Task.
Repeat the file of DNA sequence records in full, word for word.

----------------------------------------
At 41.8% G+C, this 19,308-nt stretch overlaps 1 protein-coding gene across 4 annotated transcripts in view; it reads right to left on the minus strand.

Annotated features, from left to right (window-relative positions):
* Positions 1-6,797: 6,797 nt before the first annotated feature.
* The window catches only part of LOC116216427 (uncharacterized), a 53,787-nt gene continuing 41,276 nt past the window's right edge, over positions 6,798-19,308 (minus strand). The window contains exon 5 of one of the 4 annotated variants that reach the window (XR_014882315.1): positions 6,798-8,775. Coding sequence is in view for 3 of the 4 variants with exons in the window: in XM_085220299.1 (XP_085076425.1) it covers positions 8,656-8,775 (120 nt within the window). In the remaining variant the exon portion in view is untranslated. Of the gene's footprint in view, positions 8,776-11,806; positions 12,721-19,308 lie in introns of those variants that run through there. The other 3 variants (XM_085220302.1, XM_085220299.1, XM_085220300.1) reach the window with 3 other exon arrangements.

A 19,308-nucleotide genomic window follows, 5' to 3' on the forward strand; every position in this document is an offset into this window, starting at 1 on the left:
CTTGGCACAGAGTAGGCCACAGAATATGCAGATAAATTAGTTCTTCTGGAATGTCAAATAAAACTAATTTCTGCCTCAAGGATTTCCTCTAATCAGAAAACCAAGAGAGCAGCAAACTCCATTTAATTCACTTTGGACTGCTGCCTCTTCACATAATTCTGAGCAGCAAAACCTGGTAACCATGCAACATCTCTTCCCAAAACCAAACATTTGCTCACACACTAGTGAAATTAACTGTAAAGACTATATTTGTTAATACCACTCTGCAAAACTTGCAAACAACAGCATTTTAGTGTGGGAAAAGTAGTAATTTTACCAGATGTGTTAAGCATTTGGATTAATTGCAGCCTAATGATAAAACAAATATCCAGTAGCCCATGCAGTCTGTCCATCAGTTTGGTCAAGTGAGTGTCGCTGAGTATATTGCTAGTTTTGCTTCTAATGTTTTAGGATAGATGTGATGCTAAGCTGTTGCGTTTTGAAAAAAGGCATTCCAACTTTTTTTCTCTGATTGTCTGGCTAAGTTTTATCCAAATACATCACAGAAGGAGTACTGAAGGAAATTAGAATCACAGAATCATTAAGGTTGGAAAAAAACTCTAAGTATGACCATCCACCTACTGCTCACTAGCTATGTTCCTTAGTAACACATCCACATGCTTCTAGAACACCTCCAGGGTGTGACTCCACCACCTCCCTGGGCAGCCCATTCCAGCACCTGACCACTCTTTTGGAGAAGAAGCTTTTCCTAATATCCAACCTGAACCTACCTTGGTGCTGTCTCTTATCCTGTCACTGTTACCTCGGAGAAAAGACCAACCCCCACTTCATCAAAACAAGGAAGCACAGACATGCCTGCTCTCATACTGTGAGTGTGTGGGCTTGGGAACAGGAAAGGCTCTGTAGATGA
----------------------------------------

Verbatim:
At 41.8% G+C, this 19,308-nt stretch overlaps 1 protein-coding gene across 4 annotated transcripts in view; it reads right to left on the minus strand.

Annotated features, from left to right (window-relative positions):
* Positions 1-6,797: 6,797 nt before the first annotated feature.
* The window catches only part of LOC116216427 (uncharacterized), a 53,787-nt gene continuing 41,276 nt past the window's right edge, over positions 6,798-19,308 (minus strand). The window contains exon 5 of one of the 4 annotated variants that reach the window (XR_014882315.1): positions 6,798-8,775. Coding sequence is in view for 3 of the 4 variants with exons in the window: in XM_085220299.1 (XP_085076425.1) it covers positions 8,656-8,775 (120 nt within the window). In the remaining variant the exon portion in view is untranslated. Of the gene's footprint in view, positions 8,776-11,806; positions 12,721-19,308 lie in introns of those variants that run through there. The other 3 variants (XM_085220302.1, XM_085220299.1, XM_085220300.1) reach the window with 3 other exon arrangements.

A 19,308-nucleotide genomic window follows, 5' to 3' on the forward strand; every position in this document is an offset into this window, starting at 1 on the left:
CTTGGCACAGAGTAGGCCACAGAATATGCAGATAAATTAGTTCTTCTGGAATGTCAAATAAAACTAATTTCTGCCTCAAGGATTTCCTCTAATCAGAAAACCAAGAGAGCAGCAAACTCCATTTAATTCACTTTGGACTGCTGCCTCTTCACATAATTCTGAGCAGCAAAACCTGGTAACCATGCAACATCTCTTCCCAAAACCAAACATTTGCTCACACACTAGTGAAATTAACTGTAAAGACTATATTTGTTAATACCACTCTGCAAAACTTGCAAACAACAGCATTTTAGTGTGGGAAAAGTAGTAATTTTACCAGATGTGTTAAGCATTTGGATTAATTGCAGCCTAATGATAAAACAAATATCCAGTAGCCCATGCAGTCTGTCCATCAGTTTGGTCAAGTGAGTGTCGCTGAGTATATTGCTAGTTTTGCTTCTAATGTTTTAGGATAGATGTGATGCTAAGCTGTTGCGTTTTGAAAAAAGGCATTCCAACTTTTTTTCTCTGATTGTCTGGCTAAGTTTTATCCAAATACATCACAGAAGGAGTACTGAAGGAAATTAGAATCACAGAATCATTAAGGTTGGAAAAAAACTCTAAGTATGACCATCCACCTACTGCTCACTAGCTATGTTCCTTAGTAACACATCCACATGCTTCTAGAACACCTCCAGGGTGTGACTCCACCACCTCCCTGGGCAGCCCATTCCAGCACCTGACCACTCTTTTGGAGAAGAAGCTTTTCCTAATATCCAACCTGAACCTACCTTGGTGCTGTCTCTTATCCTGTCACTGTTACCTCGGAGAAAAGACCAACCCCCACTTCATCAAAACAAGGAAGCACAGACATGCCTGCTCTCATACTGTGAGTGTGTGGGCTTGGGAACAGGAAAGGCTCTGTAGATGA